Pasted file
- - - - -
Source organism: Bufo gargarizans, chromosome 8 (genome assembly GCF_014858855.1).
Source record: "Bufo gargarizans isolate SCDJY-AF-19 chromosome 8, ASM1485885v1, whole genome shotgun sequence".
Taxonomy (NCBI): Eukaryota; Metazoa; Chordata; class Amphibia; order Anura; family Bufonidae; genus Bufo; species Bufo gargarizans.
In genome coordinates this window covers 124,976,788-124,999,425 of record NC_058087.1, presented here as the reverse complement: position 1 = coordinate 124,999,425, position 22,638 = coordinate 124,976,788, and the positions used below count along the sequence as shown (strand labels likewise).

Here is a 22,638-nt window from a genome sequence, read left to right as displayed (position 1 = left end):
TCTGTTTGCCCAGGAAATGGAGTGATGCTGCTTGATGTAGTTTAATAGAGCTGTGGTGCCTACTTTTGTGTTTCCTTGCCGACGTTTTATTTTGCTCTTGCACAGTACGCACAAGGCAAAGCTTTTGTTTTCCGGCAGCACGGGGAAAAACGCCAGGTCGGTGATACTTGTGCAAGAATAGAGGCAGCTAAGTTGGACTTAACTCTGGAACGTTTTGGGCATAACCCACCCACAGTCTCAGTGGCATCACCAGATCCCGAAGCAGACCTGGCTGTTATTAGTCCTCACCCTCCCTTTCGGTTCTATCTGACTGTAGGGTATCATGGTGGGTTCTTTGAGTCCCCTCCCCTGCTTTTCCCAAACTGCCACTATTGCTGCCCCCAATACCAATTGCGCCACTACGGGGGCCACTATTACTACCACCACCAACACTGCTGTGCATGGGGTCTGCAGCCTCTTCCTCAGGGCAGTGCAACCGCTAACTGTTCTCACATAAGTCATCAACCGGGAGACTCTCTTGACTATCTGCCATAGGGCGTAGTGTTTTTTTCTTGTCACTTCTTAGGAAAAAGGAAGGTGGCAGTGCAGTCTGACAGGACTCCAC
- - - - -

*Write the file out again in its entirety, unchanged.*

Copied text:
Source organism: Bufo gargarizans, chromosome 8 (genome assembly GCF_014858855.1).
Source record: "Bufo gargarizans isolate SCDJY-AF-19 chromosome 8, ASM1485885v1, whole genome shotgun sequence".
Taxonomy (NCBI): Eukaryota; Metazoa; Chordata; class Amphibia; order Anura; family Bufonidae; genus Bufo; species Bufo gargarizans.
In genome coordinates this window covers 124,976,788-124,999,425 of record NC_058087.1, presented here as the reverse complement: position 1 = coordinate 124,999,425, position 22,638 = coordinate 124,976,788, and the positions used below count along the sequence as shown (strand labels likewise).

Here is a 22,638-nt window from a genome sequence, read left to right as displayed (position 1 = left end):
TCTGTTTGCCCAGGAAATGGAGTGATGCTGCTTGATGTAGTTTAATAGAGCTGTGGTGCCTACTTTTGTGTTTCCTTGCCGACGTTTTATTTTGCTCTTGCACAGTACGCACAAGGCAAAGCTTTTGTTTTCCGGCAGCACGGGGAAAAACGCCAGGTCGGTGATACTTGTGCAAGAATAGAGGCAGCTAAGTTGGACTTAACTCTGGAACGTTTTGGGCATAACCCACCCACAGTCTCAGTGGCATCACCAGATCCCGAAGCAGACCTGGCTGTTATTAGTCCTCACCCTCCCTTTCGGTTCTATCTGACTGTAGGGTATCATGGTGGGTTCTTTGAGTCCCCTCCCCTGCTTTTCCCAAACTGCCACTATTGCTGCCCCCAATACCAATTGCGCCACTACGGGGGCCACTATTACTACCACCACCAACACTGCTGTGCATGGGGTCTGCAGCCTCTTCCTCAGGGCAGTGCAACCGCTAACTGTTCTCACATAAGTCATCAACCGGGAGACTCTCTTGACTATCTGCCATAGGGCGTAGTGTTTTTTTCTTGTCACTTCTTAGGAAAAAGGAAGGTGGCAGTGCAGTCTGACAGGACTCCAC